Sunday, May 14, 2017

Grace: A Review Of The Essential New Look Blue Go Purple Reissue From Flying Nun Records

Look Blue Go Purple remain the ultimate neglected New Zealand band. That's not to deny the appeal of the group, or the fact that there are loads of us who are well aware of the greatness of this set of musicians. The problem has always been finding the material easily, but now that problem has been solved. The fine folks at Flying Nun have finally re-issued the band's work in a what could be termed a virtually-complete package called Still Bewitched. Out now, the compilation collects the band's earlier EPs: Bewitched (1985), LBGPEP2 (1986) and This is This (1987). Rounding out this collection are a whole bunch of live cuts too.

Look Blue Go Purple -- bassist Kathy Bull (now Francisca Griffin), keyboard player and vocalist Norma O’Malley, guitarists Denise Roughan and Kath Webster, and drummer Lesley Paris -- made music that veered into the territory of the kind of pop released by The Clean early on, while also offering up something that roughly corresponded to the post-punk being created by The Raincoats in other parts of the world. "Safety In Crosswords" rattles like early Chills classics, while the hypnotic "Grace" bears the slightest trace of the sort of rhythm-heavy alternative rock once created by The Slits. If the sound here was not quite as heavy, perhaps that's to be expected of a New Zealand band, especially one from this era of the boom in that region. Like their peers in The Verlaines and The Chills, Look Blue Go Purple were capable of crafting material that seemed bright and witty ("Cactus Cat"), or a bit more literate -- for lack of a better word -- than the sort of alt-rock gaining audiences elsewhere in the West. If "Circumspect Penelope" sounds like anything, it is indeed early Martin Phillipps-penned stuff but to simply peg this as somehow beholden to another big NZ band is to do a huge disservice to the musicians here. That song, like the superb and catchy "I Don't Want You Anyway", chimes with promise and a kind of brightness that even Martin Phillipps was not always capable of. If the guitarists in Look Blue Go Purple sometimes briefly got lost in a sort of neo-psychedelic jungle, the melodies remained strong, the focus sharp ("Winged Rumour"). Admittedly, there is something shambolic here, the cuts echoing in some weird way the sort being cranked out almost simultaneously up in England by the C86 and C87 bands. But, ultimately, the music of Look Blue Go Purple remains very much typical of the remarkably high standards of the acts signed to Flying Nun in the first few waves of the label's heyday.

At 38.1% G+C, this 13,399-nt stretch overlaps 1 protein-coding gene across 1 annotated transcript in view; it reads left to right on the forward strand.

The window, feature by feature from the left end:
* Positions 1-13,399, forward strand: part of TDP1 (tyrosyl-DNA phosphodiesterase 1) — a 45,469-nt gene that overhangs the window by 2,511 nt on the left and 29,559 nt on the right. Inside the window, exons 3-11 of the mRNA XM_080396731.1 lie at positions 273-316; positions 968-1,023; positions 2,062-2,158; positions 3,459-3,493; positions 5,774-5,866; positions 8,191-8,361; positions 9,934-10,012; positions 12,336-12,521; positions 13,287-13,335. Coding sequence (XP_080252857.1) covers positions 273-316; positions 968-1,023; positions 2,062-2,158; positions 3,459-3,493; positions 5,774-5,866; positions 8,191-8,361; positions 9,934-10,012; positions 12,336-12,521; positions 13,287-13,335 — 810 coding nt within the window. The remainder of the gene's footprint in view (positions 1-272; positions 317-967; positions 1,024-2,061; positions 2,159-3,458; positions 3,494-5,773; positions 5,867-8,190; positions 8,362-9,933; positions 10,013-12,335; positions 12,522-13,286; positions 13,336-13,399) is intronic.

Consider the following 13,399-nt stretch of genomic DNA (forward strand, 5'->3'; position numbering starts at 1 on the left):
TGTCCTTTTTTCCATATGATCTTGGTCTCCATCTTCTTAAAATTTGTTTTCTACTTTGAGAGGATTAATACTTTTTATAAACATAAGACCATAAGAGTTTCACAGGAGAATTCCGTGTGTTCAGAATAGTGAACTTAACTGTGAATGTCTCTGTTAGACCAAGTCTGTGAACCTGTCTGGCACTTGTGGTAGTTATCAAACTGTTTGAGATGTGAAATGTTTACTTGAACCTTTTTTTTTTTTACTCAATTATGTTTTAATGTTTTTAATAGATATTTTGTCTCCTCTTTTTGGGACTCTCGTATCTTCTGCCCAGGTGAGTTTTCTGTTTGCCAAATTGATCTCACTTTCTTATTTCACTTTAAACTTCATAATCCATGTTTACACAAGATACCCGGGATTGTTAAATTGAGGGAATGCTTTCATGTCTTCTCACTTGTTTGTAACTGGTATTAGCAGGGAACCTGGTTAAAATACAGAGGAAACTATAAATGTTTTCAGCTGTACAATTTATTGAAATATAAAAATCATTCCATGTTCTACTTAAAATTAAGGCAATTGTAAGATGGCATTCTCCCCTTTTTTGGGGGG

If Still Bewitched only collected those 3 superb Look Blue Go Purple EPs, it would be an absolutely essential release. As it is, the compilation adds in a half-dozen rare live cuts that attest to the skills of these musicians in live settings. If the material in spots ("Spike") seems a bit unformed, there are other numbers here ("Ralta", "Eyes Are The Door") that compare favorably to the early tracks from The Clean, or even England's Felt. And what I appreciated as a listener was that Still Bewitched offers a rounded portrait of Look Blue Go Purple, the live cuts serving to show another sound of the band that is not so typically a Flying Nun records-sound.

Still Bewitched by Look Blue Go Purple is out now via Flying Nun Records.

[Photo: Uncredited label photo]